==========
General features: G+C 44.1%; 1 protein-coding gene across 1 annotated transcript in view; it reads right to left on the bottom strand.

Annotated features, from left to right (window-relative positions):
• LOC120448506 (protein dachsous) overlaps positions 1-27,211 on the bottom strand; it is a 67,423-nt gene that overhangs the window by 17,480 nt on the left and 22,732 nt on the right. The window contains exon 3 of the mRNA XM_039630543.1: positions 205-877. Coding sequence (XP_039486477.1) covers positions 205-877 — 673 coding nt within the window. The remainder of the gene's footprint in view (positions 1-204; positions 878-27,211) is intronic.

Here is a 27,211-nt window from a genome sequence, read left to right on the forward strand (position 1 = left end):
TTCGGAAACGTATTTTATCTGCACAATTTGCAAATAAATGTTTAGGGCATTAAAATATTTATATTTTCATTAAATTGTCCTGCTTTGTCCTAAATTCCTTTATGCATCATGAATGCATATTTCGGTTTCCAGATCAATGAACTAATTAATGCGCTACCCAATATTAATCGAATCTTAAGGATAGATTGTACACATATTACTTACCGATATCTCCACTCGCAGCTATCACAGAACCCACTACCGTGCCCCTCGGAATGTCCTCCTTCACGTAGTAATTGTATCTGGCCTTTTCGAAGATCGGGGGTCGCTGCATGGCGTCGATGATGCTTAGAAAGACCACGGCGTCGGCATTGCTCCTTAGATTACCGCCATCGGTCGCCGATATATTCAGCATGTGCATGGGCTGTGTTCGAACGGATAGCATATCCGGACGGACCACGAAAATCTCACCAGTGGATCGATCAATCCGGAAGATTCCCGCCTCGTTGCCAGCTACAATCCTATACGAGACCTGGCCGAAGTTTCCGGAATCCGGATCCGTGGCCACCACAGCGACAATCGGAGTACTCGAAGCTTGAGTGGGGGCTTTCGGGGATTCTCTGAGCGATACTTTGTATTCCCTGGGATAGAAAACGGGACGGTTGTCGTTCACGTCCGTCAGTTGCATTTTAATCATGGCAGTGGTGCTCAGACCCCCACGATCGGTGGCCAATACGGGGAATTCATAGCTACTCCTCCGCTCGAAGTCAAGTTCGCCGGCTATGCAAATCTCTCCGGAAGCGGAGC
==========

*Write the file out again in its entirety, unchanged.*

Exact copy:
General features: G+C 44.1%; 1 protein-coding gene across 1 annotated transcript in view; it reads right to left on the bottom strand.

Annotated features, from left to right (window-relative positions):
• LOC120448506 (protein dachsous) overlaps positions 1-27,211 on the bottom strand; it is a 67,423-nt gene that overhangs the window by 17,480 nt on the left and 22,732 nt on the right. The window contains exon 3 of the mRNA XM_039630543.1: positions 205-877. Coding sequence (XP_039486477.1) covers positions 205-877 — 673 coding nt within the window. The remainder of the gene's footprint in view (positions 1-204; positions 878-27,211) is intronic.

Here is a 27,211-nt window from a genome sequence, read left to right on the forward strand (position 1 = left end):
TTCGGAAACGTATTTTATCTGCACAATTTGCAAATAAATGTTTAGGGCATTAAAATATTTATATTTTCATTAAATTGTCCTGCTTTGTCCTAAATTCCTTTATGCATCATGAATGCATATTTCGGTTTCCAGATCAATGAACTAATTAATGCGCTACCCAATATTAATCGAATCTTAAGGATAGATTGTACACATATTACTTACCGATATCTCCACTCGCAGCTATCACAGAACCCACTACCGTGCCCCTCGGAATGTCCTCCTTCACGTAGTAATTGTATCTGGCCTTTTCGAAGATCGGGGGTCGCTGCATGGCGTCGATGATGCTTAGAAAGACCACGGCGTCGGCATTGCTCCTTAGATTACCGCCATCGGTCGCCGATATATTCAGCATGTGCATGGGCTGTGTTCGAACGGATAGCATATCCGGACGGACCACGAAAATCTCACCAGTGGATCGATCAATCCGGAAGATTCCCGCCTCGTTGCCAGCTACAATCCTATACGAGACCTGGCCGAAGTTTCCGGAATCCGGATCCGTGGCCACCACAGCGACAATCGGAGTACTCGAAGCTTGAGTGGGGGCTTTCGGGGATTCTCTGAGCGATACTTTGTATTCCCTGGGATAGAAAACGGGACGGTTGTCGTTCACGTCCGTCAGTTGCATTTTAATCATGGCAGTGGTGCTCAGACCCCCACGATCGGTGGCCAATACGGGGAATTCATAGCTACTCCTCCGCTCGAAGTCAAGTTCGCCGGCTATGCAAATCTCTCCGGAAGCGGAGC